Paul warned the Galatians concerning a perversion of the gospel of Christ. He warned them of angels and apostles, including himself, as possible tools of deception. To the Corinthians, he wrote of someone coming to them and preaching “another Jesus” (2 Co.11:4). Jesus said, “Many will come in my name, saying, ‘I am the Christ’, and will mislead many” (Mt.24:5). Demons may come in dreams, visions and other revelations, claiming to be Christ, therefore John counselled, “Test the spirits to see whether they are from God” (1 Jn.4:1).

It is entirely possible that with only a Gospel comprehension of Christ, an individual or Christendom, in general, could suffer. The most complete revelation of the biblical Christ is not reached, until we come to the last book. Our understanding of Him is inadequate, if we haven’t studied Him through the last verse of this last book. To ignore this revelation is to create an imbalance in our mind, as to the personality of the Lord. The canon did not end until John added this inspired, unerring depiction of the Lord Jesus Christ. The believer must judge by it, if he has come to the true Jesus, the one, who is truly revealed through the Bible.

Under the control of the Holy Spirit, John is in the position, in which he must be taught. The Spirit of God is the Spirit of Truth (Jn.14:17; 15:26; 16:13), and He is the believer’s Teacher. John could not have seen and heard these things, had he not been in the Spirit: “He will teach you all things” (Jn.14:26). “He will bear witness about me… He will not speak on his own authority… He will glorify me, for he will take what is mine and declare it to you” He will not speak of Himself” (15:26; 16:13, 14). The Spirit’s teaching will not be centered on Himself, but on Christ. He will glorify Christ, He will testify concerning Christ to the church, taking that which has to do with Him and showing it to the disciples. See how He does this for John and through John to the whole realm of believers of all ages.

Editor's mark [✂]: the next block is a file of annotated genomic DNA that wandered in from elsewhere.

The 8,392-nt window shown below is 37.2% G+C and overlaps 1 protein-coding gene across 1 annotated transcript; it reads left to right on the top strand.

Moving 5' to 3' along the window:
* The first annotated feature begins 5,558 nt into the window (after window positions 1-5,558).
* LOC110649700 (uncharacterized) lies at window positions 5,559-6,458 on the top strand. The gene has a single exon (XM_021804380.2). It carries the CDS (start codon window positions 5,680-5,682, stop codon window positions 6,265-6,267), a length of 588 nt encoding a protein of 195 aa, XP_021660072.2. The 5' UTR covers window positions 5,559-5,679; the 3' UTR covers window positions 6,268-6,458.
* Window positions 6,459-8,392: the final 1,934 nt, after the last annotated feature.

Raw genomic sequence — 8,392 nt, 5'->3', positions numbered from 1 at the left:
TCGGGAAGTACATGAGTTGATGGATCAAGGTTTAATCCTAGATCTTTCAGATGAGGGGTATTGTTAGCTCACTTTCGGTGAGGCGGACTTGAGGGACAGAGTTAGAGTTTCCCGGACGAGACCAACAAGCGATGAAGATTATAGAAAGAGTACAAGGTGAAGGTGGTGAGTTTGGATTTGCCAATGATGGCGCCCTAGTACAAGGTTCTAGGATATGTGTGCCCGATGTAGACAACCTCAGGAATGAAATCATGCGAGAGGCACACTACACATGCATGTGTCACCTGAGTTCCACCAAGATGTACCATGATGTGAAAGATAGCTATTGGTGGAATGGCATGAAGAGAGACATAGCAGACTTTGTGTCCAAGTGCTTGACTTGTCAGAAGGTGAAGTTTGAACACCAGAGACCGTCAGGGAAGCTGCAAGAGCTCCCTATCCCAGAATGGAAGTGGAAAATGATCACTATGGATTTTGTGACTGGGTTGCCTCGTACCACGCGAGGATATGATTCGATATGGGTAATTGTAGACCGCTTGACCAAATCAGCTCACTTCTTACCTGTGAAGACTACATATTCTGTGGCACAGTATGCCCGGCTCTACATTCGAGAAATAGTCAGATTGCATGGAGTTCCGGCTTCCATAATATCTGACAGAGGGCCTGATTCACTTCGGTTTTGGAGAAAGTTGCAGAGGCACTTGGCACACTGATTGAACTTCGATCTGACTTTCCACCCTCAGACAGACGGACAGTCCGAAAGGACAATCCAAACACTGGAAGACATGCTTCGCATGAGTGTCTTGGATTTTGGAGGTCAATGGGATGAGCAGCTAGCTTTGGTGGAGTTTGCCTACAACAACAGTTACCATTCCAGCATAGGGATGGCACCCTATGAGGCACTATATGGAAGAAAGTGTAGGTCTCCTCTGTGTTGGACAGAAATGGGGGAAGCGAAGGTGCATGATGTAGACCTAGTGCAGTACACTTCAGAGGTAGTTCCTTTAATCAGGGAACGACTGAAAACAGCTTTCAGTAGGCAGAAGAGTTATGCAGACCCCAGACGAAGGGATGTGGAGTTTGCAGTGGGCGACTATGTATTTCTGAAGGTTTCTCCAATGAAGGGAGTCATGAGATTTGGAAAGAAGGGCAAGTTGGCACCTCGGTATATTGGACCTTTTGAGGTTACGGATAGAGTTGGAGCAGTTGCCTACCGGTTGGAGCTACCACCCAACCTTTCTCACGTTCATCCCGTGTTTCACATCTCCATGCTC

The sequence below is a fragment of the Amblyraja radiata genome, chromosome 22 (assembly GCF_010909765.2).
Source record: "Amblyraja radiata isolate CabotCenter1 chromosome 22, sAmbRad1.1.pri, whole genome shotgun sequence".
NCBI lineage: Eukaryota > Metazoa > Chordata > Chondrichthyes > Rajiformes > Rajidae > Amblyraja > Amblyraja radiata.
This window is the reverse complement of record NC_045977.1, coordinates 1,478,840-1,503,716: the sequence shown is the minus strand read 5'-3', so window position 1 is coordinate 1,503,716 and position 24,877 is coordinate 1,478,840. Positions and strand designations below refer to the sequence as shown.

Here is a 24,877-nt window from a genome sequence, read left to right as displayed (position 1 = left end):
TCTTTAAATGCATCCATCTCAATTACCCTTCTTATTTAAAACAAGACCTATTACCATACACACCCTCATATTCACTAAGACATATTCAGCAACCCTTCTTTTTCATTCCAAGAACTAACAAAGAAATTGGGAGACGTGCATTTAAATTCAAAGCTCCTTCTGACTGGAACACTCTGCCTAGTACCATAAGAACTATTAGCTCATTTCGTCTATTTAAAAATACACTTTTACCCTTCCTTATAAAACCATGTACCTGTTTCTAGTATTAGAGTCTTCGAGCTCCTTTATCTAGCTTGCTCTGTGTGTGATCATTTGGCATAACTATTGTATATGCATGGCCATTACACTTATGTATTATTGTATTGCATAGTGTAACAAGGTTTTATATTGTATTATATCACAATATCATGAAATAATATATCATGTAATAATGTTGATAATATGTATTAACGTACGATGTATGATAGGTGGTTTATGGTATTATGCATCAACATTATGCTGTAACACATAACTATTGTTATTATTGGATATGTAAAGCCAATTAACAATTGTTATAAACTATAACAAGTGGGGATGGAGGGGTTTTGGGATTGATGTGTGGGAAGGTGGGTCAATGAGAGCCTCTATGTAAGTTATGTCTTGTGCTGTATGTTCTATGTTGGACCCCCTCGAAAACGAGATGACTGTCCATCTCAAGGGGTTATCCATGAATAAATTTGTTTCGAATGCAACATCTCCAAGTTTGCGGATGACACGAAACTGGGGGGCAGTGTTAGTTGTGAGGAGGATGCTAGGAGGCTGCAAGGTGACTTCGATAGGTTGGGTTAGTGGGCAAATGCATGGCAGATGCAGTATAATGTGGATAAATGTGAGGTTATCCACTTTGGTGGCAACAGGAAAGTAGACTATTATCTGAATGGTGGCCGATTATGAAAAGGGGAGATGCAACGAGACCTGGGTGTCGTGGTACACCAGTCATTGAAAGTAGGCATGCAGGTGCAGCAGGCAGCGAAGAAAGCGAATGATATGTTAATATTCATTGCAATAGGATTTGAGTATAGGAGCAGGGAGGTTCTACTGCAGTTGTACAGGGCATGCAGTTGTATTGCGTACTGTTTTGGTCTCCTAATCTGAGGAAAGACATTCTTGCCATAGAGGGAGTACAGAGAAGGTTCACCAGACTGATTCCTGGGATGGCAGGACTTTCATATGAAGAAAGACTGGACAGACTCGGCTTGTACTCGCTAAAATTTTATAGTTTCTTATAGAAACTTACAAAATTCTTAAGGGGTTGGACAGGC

In this way, John hears a voice like a trumpet and a trumpet is used to summon the people together and herald the entrance of a distinguished personality. It demands our complete attention, and never in all the world, could there ever be an entrance of a king, a president or a prime minister, with more of an air of dignity and authority as this One. To be able to witness this scene today, is to be considered a high privilege.  May God grant to us the full influence of the Holy Spirit upon our lives, our hearts and minds, as we observe!  

He commands, “Write what you see in a book!” (v.11) John is to literally send it to seven churches in Asia Minor, but remember the significance of the number seven, as signifying perfect fullness. We have already said that there were more churches in that territory, so it is not just sent as a message to be read in every place. These seven churches represent the complete church from every place and every period of history. Remember also verse 3, in which a blessing is pronounced upon the reader, the listener, and the obedient disciples, who preserve and do, what is written in this book.

To me, these words from the Lord are very exciting. When He says, “Write”, He is showing His interest and concern for future generations and for believers in distant places. Write so that they can also be partakers in heavenly blessing and eternal joy. Write so that they may know the events of the end times. Write because the Word of God is spirit and it is life. Write because it is undying and never loses its power. Write because it is sharp and penetrates to the depths of the inner man, discerns his thoughts and reaches his heart, now and throughout the future.